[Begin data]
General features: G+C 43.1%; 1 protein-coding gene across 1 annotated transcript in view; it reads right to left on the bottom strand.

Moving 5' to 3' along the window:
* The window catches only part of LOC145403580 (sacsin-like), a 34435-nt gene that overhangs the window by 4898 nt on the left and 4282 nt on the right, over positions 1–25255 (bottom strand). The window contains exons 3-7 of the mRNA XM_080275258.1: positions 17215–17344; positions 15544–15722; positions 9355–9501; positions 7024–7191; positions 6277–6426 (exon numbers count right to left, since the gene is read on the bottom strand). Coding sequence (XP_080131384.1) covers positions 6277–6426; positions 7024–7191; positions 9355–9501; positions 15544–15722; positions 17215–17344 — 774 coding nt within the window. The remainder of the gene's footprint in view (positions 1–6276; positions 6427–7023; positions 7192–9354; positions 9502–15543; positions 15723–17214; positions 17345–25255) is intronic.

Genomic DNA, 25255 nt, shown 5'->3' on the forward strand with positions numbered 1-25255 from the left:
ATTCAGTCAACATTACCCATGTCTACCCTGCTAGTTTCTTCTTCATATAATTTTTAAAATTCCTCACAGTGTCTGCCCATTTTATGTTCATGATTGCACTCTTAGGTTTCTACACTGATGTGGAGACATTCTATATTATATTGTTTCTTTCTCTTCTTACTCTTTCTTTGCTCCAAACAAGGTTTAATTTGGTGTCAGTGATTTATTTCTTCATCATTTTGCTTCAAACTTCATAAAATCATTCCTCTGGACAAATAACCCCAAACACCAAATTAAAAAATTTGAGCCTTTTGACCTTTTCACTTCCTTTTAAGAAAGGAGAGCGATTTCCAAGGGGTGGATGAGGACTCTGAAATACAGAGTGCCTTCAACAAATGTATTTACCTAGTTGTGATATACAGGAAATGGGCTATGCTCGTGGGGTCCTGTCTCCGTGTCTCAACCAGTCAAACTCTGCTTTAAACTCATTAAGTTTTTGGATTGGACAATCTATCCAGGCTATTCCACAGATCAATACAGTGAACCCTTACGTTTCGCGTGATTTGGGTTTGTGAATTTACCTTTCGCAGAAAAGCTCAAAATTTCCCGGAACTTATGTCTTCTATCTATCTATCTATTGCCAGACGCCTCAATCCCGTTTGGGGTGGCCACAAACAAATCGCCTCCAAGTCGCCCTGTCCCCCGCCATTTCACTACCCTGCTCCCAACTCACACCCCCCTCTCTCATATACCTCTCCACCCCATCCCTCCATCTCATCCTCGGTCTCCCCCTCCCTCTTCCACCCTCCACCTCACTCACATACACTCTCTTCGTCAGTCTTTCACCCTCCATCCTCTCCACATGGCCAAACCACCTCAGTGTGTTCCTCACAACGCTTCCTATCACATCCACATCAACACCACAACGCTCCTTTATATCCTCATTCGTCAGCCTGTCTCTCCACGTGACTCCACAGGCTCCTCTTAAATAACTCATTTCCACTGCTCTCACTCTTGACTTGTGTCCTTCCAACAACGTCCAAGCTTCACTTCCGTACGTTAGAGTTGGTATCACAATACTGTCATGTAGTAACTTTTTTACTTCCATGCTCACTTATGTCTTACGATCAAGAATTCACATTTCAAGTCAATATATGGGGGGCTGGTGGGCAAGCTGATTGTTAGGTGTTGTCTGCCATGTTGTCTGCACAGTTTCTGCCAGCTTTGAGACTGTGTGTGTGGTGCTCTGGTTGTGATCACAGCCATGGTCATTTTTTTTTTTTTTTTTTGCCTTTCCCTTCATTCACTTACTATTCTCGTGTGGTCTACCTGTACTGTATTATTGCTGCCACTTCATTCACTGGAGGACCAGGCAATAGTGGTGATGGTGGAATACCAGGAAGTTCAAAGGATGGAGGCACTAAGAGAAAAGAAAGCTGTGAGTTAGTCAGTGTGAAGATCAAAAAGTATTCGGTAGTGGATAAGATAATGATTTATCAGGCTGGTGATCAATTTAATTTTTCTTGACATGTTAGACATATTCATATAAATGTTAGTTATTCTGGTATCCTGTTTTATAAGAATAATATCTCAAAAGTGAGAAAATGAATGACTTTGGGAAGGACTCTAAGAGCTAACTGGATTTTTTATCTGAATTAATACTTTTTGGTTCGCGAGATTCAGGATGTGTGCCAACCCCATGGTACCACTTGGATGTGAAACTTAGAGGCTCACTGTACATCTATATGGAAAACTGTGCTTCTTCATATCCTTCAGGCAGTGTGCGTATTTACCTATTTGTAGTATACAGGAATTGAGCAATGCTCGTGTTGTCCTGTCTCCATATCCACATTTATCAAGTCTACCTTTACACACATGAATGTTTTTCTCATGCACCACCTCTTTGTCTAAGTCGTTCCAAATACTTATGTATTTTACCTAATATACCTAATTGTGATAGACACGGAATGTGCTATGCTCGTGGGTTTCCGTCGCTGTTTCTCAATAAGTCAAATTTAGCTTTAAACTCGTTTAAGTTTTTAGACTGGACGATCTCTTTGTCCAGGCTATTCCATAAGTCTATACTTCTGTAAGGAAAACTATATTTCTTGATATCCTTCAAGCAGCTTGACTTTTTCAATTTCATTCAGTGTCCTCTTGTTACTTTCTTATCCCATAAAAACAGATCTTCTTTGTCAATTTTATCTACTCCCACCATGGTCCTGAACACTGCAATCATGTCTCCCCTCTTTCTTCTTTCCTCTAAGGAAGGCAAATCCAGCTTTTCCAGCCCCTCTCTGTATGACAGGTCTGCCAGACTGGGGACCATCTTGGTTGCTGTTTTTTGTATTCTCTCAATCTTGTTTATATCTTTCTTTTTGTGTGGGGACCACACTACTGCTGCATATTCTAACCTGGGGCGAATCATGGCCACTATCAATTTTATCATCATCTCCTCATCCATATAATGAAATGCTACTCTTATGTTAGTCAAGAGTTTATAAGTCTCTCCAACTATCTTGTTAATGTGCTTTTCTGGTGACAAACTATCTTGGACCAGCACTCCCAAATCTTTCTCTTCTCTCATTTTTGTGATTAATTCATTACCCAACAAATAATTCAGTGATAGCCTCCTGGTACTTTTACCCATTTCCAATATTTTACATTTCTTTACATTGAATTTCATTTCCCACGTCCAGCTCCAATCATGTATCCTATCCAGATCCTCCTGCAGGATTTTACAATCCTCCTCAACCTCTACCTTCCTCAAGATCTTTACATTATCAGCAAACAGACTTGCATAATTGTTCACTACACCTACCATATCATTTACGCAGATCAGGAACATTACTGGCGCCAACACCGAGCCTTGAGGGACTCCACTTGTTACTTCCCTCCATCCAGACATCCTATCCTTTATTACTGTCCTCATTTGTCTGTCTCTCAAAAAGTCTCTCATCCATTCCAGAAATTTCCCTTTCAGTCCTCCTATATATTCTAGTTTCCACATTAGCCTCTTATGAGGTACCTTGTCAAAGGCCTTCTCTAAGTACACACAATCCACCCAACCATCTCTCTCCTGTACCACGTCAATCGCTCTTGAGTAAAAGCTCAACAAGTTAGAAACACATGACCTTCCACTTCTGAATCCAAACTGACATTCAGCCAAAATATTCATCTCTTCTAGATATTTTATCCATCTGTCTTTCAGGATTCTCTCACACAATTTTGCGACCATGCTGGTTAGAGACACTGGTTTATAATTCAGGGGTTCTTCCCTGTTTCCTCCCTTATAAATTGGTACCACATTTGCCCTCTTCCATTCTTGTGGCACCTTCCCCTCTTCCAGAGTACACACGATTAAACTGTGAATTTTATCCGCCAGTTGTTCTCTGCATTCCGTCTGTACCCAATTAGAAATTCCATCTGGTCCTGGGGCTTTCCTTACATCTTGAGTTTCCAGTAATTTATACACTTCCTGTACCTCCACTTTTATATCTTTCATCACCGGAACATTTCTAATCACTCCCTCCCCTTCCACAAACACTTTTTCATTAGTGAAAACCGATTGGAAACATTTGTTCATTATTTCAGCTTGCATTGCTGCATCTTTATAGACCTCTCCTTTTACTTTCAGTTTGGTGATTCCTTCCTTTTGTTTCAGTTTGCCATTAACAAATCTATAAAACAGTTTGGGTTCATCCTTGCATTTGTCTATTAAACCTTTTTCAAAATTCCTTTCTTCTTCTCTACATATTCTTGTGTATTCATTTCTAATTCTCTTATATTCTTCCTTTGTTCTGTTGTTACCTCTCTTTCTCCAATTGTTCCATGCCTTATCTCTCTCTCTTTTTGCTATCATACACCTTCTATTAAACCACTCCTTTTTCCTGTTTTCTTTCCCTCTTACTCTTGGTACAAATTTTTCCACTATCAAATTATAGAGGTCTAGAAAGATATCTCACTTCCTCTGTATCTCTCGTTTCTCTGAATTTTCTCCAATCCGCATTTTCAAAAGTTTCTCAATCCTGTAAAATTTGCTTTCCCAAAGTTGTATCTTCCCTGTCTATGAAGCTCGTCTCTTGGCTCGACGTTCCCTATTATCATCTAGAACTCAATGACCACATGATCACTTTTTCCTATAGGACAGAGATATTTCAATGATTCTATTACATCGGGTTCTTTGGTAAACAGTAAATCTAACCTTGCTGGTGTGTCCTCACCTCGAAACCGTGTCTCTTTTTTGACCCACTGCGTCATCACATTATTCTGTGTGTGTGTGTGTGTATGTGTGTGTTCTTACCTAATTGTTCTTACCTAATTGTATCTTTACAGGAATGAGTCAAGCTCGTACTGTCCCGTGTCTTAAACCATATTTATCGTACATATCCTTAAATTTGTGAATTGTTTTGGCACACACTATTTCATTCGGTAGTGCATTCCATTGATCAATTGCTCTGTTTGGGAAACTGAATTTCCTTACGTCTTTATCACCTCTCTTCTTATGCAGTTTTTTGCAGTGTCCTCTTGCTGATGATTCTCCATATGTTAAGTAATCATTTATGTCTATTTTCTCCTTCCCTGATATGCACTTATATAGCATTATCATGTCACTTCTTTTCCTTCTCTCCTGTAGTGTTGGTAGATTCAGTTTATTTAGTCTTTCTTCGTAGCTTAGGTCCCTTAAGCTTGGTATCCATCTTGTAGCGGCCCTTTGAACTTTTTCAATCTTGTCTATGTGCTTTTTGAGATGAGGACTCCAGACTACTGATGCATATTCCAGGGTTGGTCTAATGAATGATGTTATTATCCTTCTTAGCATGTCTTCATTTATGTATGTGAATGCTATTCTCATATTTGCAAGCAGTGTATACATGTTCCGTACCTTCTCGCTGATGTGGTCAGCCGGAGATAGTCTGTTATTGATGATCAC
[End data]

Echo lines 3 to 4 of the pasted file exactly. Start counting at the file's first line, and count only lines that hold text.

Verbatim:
* The window catches only part of LOC145403580 (sacsin-like), a 34435-nt gene that overhangs the window by 4898 nt on the left and 4282 nt on the right, over positions 1–25255 (bottom strand). The window contains exons 3-7 of the mRNA XM_080275258.1: positions 17215–17344; positions 15544–15722; positions 9355–9501; positions 7024–7191; positions 6277–6426 (exon numbers count right to left, since the gene is read on the bottom strand). Coding sequence (XP_080131384.1) covers positions 6277–6426; positions 7024–7191; positions 9355–9501; positions 15544–15722; positions 17215–17344 — 774 coding nt within the window. The remainder of the gene's footprint in view (positions 1–6276; positions 6427–7023; positions 7192–9354; positions 9502–15543; positions 15723–17214; positions 17345–25255) is intronic.

Genomic DNA, 25255 nt, shown 5'->3' on the forward strand with positions numbered 1-25255 from the left: